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Sunday, January 20, 2019  Spokane, Washington  Est. May 19, 1883
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Grange Rituals Offer Lessons

Like other fraternal groups, the Grange has secret rituals, ceremonies and passwords to inspire members and recognize levels of achievement.

Grange rituals are based on the Bible, farming analogies, and the seasons.

“You can read a lot into the ritual work,” said Spokane dentist Larry Lawton, a 20-year Grange member. “It makes a lot of sense, and teaches you to lead a life of temperance, humility and hard work.”

There are seven different ceremonies, each conferring a higher degree of membership and teaching life lessons.

Symbolic farm tools, displayed at the beginning of each Grange meeting, are used in the first four degree ceremonies.

Those ceremonies, conferred by the neighborhood Grange, focus on the seasons. Spring represents birth, summer is childhood, autumn symbolizes young adulthood, and winter is a time to reap the harvest of the previous seasons.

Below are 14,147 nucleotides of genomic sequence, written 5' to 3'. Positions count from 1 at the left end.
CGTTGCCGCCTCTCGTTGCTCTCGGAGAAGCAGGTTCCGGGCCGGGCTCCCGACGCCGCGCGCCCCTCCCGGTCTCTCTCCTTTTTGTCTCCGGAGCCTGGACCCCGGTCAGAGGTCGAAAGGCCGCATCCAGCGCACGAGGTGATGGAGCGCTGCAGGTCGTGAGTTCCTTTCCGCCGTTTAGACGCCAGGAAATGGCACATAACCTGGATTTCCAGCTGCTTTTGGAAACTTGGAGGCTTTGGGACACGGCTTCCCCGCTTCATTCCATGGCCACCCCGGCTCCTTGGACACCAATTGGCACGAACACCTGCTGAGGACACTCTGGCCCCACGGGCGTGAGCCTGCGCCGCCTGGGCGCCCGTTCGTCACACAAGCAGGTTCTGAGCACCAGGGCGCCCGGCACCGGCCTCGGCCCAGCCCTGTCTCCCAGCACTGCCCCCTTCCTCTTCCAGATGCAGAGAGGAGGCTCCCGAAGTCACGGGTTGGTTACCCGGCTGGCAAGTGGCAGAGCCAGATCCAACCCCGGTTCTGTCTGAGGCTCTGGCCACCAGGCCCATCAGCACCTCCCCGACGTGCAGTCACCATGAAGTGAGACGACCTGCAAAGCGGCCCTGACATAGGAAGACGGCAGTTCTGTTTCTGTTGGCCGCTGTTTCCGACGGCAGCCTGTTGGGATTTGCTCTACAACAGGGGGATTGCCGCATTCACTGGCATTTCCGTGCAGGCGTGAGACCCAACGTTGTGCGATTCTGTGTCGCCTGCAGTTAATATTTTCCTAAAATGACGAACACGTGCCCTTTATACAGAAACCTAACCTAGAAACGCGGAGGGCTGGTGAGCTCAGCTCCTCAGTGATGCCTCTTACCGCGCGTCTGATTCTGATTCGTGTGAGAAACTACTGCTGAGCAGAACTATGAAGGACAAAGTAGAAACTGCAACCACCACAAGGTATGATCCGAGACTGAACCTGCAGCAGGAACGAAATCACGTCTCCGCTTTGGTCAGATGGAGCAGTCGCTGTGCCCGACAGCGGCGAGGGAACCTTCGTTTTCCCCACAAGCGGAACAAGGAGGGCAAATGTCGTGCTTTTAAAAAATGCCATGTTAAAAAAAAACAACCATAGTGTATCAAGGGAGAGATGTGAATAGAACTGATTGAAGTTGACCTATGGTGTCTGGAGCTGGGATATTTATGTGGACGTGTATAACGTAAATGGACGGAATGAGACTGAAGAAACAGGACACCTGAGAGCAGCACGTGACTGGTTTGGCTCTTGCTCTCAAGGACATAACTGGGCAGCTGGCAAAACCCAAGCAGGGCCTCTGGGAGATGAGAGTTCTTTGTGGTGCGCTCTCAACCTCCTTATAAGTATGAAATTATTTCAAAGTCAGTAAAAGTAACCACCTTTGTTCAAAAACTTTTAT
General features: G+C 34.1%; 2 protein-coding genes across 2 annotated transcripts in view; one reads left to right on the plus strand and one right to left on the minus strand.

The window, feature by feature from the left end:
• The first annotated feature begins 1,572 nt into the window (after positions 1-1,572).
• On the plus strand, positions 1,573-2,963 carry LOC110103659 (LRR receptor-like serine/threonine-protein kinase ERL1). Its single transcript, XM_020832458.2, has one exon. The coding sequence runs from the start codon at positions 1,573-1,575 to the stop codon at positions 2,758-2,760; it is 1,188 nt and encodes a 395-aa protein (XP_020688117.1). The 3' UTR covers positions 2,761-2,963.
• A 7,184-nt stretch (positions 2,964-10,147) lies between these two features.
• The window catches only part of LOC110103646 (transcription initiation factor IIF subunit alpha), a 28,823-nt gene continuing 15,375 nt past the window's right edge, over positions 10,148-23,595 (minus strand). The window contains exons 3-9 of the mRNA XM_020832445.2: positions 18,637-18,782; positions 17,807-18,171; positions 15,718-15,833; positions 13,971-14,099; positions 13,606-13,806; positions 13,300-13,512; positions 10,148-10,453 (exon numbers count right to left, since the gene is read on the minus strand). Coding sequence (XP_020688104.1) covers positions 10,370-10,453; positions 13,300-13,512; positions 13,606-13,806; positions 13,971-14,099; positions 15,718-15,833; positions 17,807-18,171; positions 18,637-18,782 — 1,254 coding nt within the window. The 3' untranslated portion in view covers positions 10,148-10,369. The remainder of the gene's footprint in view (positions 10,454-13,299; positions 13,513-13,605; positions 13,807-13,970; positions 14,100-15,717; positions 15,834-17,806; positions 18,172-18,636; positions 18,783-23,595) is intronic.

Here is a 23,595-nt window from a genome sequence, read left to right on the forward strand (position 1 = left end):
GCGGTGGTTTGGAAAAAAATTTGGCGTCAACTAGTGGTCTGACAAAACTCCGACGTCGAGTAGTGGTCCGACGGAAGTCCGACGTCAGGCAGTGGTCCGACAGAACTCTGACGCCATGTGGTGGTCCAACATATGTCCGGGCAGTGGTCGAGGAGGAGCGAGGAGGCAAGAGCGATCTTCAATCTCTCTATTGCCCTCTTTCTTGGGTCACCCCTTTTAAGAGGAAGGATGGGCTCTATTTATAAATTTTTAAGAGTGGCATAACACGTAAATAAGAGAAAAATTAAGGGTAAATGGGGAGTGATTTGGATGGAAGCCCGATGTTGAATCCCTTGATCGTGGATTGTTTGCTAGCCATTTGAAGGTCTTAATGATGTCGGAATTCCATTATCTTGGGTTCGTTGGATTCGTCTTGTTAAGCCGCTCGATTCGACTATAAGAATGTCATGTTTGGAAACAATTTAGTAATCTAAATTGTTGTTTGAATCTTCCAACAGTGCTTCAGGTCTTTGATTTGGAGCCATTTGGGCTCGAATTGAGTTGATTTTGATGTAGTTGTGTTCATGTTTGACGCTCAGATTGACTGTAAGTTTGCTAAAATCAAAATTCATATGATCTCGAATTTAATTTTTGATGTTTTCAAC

The tools are a reminder to cultivate the mind.

At the county or “Pomona” level, the fifth degree is received with the lesson of perseverance.

“We teach that if it’s not worth working hard for, it’s not worth having,” said Bob Joy, Grange state master.

The state Grange confers the sixth degree, focusing on death.

The seventh degree is received only at a national Grange gathering. It’s a long, colorful ceremony dramatizing entry into heaven and the lesson that life, like agriculture, is a continuous cycle.

Washington Grange members will have a chance to attend the ceremony and receive the highest degree at the Spokane convention this week. The fourth degree is necessary to take part in most Grange meetings.

“The gatekeeper will tell you what degree the meeting is operating in. If you don’t know the password, you can’t come in,” said Lawton, adding, that once business is finished, the meeting might drop in degree to admit more members, or open to the public.

, DataTimes MEMO: See related story under the headline: Farm-raised values

See related story under the headline: Farm-raised values

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